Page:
Photo: President Donald Trump displays an Executive Order on "Offshore Energy Strategy" at the White House in Washington, April 28, 2017. (Kevin Lamarque/Reuters)
FROM THIS EPISODE
Last night, President Trump raised the specter of war with North Korea. "There's a chance we could end up having a major major conflict with N Korea absolutely." Today, Secretary of State Rex Tillerson chaired the UN Security Council, and announced US policy toward North Korea’s nuclear program. "All options for responding to future provocation must remain on the table. Diplomatic and financial levers of power will be backed up by a willingness to counteract North Korean aggression with military action, if necessary."
Colum Lynch, diplomatic reporter for Foreign Policy, based at the United Nations, reports on the escalating tensions.
On his hundredth evening in office tomorrow, President Trump will be at a rally in Pennsylvania -- not at the White House Correspondents' Dinner. That's a forum for political satire, and it's likely to feature jokes about his accomplishments — or lack of them — in those first 100 days. Still, polls show more than 90% of Trump voters still back him. Candidate Trump was a stern critic of Barack Obama's use of executive orders, but today he signed number 30. Does it really do what he says it does? We hear assessments of how he's using executive power, from pundits, professors — and voters who cast their ballots for Donald Trump.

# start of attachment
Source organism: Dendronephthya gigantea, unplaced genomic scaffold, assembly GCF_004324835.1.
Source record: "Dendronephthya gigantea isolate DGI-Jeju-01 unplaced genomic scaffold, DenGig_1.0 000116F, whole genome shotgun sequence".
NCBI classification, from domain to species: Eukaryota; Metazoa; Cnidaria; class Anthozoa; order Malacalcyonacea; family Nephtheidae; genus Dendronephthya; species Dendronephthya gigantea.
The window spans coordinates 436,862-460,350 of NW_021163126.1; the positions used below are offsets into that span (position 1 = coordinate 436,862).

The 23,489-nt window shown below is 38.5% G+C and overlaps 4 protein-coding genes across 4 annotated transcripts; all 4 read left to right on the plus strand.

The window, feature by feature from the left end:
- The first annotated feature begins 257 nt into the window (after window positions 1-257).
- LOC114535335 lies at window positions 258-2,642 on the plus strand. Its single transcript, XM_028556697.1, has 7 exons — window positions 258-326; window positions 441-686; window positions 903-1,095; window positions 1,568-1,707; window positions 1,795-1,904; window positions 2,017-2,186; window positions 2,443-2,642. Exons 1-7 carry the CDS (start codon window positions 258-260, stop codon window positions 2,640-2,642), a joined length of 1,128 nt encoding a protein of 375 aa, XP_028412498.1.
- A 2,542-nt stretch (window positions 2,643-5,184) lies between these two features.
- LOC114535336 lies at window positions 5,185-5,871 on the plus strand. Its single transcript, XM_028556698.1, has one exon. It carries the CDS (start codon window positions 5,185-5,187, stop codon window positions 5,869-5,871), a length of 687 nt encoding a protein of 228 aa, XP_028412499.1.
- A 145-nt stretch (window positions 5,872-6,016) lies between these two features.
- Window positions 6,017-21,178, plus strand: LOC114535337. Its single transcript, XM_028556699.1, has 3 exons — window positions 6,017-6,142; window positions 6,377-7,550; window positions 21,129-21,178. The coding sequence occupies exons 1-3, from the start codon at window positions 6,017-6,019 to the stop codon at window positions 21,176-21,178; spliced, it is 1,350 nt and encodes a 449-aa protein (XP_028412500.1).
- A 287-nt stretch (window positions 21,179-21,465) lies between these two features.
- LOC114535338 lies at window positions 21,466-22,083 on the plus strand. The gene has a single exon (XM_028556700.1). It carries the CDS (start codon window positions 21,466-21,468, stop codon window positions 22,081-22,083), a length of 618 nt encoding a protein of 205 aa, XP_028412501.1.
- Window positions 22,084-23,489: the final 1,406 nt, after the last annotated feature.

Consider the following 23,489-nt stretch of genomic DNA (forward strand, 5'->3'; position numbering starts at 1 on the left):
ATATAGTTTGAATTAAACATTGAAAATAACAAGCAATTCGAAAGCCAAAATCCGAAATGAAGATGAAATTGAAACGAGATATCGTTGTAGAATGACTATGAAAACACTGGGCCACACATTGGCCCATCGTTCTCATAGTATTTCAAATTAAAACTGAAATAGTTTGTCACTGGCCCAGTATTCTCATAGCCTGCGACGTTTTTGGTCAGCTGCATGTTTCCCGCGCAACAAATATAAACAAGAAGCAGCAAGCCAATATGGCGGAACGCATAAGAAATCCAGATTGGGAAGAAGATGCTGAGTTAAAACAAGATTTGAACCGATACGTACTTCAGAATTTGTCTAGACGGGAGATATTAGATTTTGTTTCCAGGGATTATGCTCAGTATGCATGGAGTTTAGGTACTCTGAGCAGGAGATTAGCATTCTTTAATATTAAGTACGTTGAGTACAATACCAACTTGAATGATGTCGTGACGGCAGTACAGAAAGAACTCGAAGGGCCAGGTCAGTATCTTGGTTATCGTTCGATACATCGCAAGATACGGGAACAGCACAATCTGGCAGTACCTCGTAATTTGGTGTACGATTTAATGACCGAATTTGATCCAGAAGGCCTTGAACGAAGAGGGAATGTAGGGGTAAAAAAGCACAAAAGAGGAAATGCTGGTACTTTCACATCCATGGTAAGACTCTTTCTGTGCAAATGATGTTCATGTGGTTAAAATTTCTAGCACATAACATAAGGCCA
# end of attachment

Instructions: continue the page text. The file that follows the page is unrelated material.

Lynda Mapes is an environmental reporter with the Seattle Times. She wanted to tell the story of climate change through the living world, turning "a beautiful living thing" into a kind of historian. The result is the book Witness Tree: Seasons of Change with a Century-Old Oak. It's especially appropriate today, which is Arbor Day.
Lynda V. Mapes
More From To the Point
Imprisoning our mentally ill? American jails and prisons have become hospitals for the mentally ill. A murderer doing 20 years at New York’s Sing Sing prison works with schizophrenics serving 24 months for misdemeanors. He tells Warren that sick people should be treated outside. The Sheriff in Chicago says it’s not just inhumane but a waste of taxpayers’ money. How did we get here? What can be done?
Did Trump get conned by Kim? Six months after threatening nuclear warfare, “little rocket man” and the “dotard” were talking peace in Singapore. Beyond the hype, did President Trump and Kim Jong Un really mean it? A seasoned diplomat, a UN nuclear weapons inspector and veteran journalists provide contrasting assessments.
Post primary wrap, what’s the takeaway? California’s billed as the heart of “resistance” to President Trump. But in this month’s Golden State primary, young and Latino voters stayed home. That’s produced a clash of voices between Progressive Democrats and Clinton-era Centrists. What will that mean come November with control of the Congress at stake?
The politics of prison reform Prison reform is moving in Red States, Blue States and (maybe) on Capitol Hill. But America still incarcerates more people than any other country-- including China. Meantime, the Trump White House is divided. Jared Kushner is pushing sentence reform, while Attorney General Jeff Sessions wants to stay “tough on crime.” What are the prospects for much needed change?
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